One Foot in the Grave?
Paddling on After 50
By Tamia Nelson
January 2, 2007
As a young woman I never imagined I'd join the Go-Light
Brigade. After all, I took pride in being "tough." Only sissies worried about the
weight of their gear, and I was no sissy. Well, that was then. This is now. And I'd
like to think I've gotten a little wiser over the years. Others might dispute this, I
suppose, but one thing at least is certain the years have made me older.
When my joints pop, or my back refuses to bend, or my heart pounds loudly in my ears, I
know I'm not as young as I used to be.
I also know I'm not alone. Canoeists and kayakers don't put down their paddles when
they leave their youth behind them, but it isn't always easy to keep going, either.
There's no such thing as passive paddling. That's both good and bad. We paddlers don't
shrink from hard work. We welcome it. It's part of our sport. Yet sooner or later, in
small matters and large, our bodies are bound to let us down. So what do we do
then? Toughing it out is one solution. And it works, at least for a while. But there's
a better way: lightening up.
I know which appeals to me. Before going any further, however, I'd better make it
clear that there are some things I won't ever do to lighten my load. To begin with, I
won't cut the handle off my toothbrush, leave my journal at home,
or live on nothing but pemmican. (Fat has the highest energy density of all foods, and
pemmican is mostly fat. It's very efficient. But an all-fat diet gets mighty old mighty
fast. Ask any voyageur.) Moreover, I can't afford to replace my boats with ultralight
Kevlar® and carbon-fiber confections, nor am I interested in spending hundreds of
dollars to shave a few ounces from my tent. There are limits, in short limits of
both purse and temperament and I know what my limits are. What I want is
something I can live with, all the time, even if that means
Changing My Expectations
I'm no fan of fads, gurus, or quick fixes. More often than not, real change requires
time, and it has to come from within. It also requires effort. The prescription for
change is easy to write, in other words, but hard to swallow. The key? Don't try to do
everything at once. Make incremental changes, and make them gradually. A backcountry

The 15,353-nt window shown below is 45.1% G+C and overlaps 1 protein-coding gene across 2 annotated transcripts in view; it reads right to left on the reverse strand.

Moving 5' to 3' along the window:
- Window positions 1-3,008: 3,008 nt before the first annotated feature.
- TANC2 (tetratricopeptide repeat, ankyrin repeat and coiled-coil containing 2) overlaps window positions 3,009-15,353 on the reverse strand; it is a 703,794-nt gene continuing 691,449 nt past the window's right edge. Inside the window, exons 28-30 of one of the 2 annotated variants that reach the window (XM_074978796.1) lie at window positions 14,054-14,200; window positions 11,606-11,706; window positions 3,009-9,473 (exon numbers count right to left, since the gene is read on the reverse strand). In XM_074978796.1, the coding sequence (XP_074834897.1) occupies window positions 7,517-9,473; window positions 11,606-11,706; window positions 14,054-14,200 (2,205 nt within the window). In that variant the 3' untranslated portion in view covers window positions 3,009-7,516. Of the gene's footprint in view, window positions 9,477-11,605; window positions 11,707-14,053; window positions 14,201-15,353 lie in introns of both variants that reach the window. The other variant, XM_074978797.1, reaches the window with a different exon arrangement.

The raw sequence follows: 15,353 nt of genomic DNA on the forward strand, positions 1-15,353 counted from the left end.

campsite isn't an extension of your living room at home. Different standards of comfort
and convenience apply. You can't take everything with you and still get away from it
all. So adjust your expectations accordingly, and take as much time to get used to your
new lightsized lifestyle as
as it takes. This is often difficult, but it
can be done. Trust me. In my case, I began by
Pruning My Gear List
Getting ready for a weekend trip once required that I combine the organizational
acumen of a packaging engineer with the muscles of a stevedore. Portages were agony.
Even cramming my stuff into the truck was exhausting. When paddling threatened to
become more of a chore than a treat, however, I knew I'd had enough. So I took a long,
hard look at my gear list. Did I really need three fly rods and enough fly boxes to
stock the shelves of an outfitter's shop? Nope. One of each was enough. And did I have
to bring a full batterie de
cuisine to cook a few simple meals? No way! A couple of pots did the trick.
Even my library of field guides took a hit. I almost never consulted more than one
guide on any trip shorter than a week, so why did I need to carry eight? Why indeed?
Item by item, I reconsidered all my "essentials," and one by one, I discovered that I
could get along without many of them.
Give this a try. Look at all the things you took on your last trip and ask yourself
how often you used each one. If the answer is "never," don't bring it on your next
trip. On the other hand, if you used something every hour of every day, it stays in
your pack. So far, no problem. But what if the answer lies somewhere in-between? That's
the hardest call of all. My suggestion? Leave the in-between gear out and see how you
cope. You, too, may discover that many essentials are anything but must-haves.
Of course, reducing the length of your gear list isn't the only way to lighten your
load. Sometimes you've just got to
OK. I'm not talking about dieting here, though shedding any excess pounds you carry
around under your skin never hurts. Just ask Farwell, who recently discovered that the
hills around our home had suddenly gotten steeper. Or so it seemed. In any event, he
was finding it much harder to climb them on his commuter bike. Was it his new studded
tires, he wondered? Or had he put off cleaning his drivetrain too long? Or maybe it was